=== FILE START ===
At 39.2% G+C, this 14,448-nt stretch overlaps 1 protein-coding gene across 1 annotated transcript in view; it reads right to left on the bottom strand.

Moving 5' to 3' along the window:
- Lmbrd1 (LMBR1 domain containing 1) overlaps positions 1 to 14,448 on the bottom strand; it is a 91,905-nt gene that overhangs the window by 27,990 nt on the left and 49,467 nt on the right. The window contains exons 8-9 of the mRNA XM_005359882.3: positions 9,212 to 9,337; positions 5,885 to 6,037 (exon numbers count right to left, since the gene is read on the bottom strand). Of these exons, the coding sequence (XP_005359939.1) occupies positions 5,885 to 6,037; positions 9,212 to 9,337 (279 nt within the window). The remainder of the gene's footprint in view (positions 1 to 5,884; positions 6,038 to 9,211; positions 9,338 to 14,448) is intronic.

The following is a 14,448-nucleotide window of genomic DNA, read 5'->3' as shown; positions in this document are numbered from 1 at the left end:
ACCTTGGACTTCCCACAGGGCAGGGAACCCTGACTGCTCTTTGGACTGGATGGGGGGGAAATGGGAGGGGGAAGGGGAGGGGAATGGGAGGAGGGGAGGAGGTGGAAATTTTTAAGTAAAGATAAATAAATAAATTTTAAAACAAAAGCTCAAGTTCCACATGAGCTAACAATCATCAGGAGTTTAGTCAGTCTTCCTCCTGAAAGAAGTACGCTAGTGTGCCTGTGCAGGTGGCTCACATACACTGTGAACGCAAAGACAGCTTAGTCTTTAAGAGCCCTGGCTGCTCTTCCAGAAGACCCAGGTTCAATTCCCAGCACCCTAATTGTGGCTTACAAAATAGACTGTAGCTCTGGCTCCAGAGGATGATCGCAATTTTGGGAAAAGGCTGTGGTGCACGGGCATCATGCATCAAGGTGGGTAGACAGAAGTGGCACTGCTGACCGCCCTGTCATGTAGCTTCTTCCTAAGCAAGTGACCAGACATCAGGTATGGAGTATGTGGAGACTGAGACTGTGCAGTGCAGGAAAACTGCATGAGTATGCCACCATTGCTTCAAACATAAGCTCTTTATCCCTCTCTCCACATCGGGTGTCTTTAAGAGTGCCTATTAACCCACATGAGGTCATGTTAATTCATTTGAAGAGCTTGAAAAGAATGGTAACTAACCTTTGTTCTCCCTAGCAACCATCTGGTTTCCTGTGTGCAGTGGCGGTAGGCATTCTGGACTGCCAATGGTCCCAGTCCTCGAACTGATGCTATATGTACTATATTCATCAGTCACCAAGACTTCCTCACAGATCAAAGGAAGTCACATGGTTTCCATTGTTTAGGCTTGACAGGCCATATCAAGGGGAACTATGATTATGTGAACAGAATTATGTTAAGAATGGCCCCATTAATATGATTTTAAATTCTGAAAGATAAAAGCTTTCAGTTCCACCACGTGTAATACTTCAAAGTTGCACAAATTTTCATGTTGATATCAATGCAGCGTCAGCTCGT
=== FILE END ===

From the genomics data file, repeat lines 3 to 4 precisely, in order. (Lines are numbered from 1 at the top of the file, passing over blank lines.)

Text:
- Lmbrd1 (LMBR1 domain containing 1) overlaps positions 1 to 14,448 on the bottom strand; it is a 91,905-nt gene that overhangs the window by 27,990 nt on the left and 49,467 nt on the right. The window contains exons 8-9 of the mRNA XM_005359882.3: positions 9,212 to 9,337; positions 5,885 to 6,037 (exon numbers count right to left, since the gene is read on the bottom strand). Of these exons, the coding sequence (XP_005359939.1) occupies positions 5,885 to 6,037; positions 9,212 to 9,337 (279 nt within the window). The remainder of the gene's footprint in view (positions 1 to 5,884; positions 6,038 to 9,211; positions 9,338 to 14,448) is intronic.

The following is a 14,448-nucleotide window of genomic DNA, read 5'->3' as shown; positions in this document are numbered from 1 at the left end: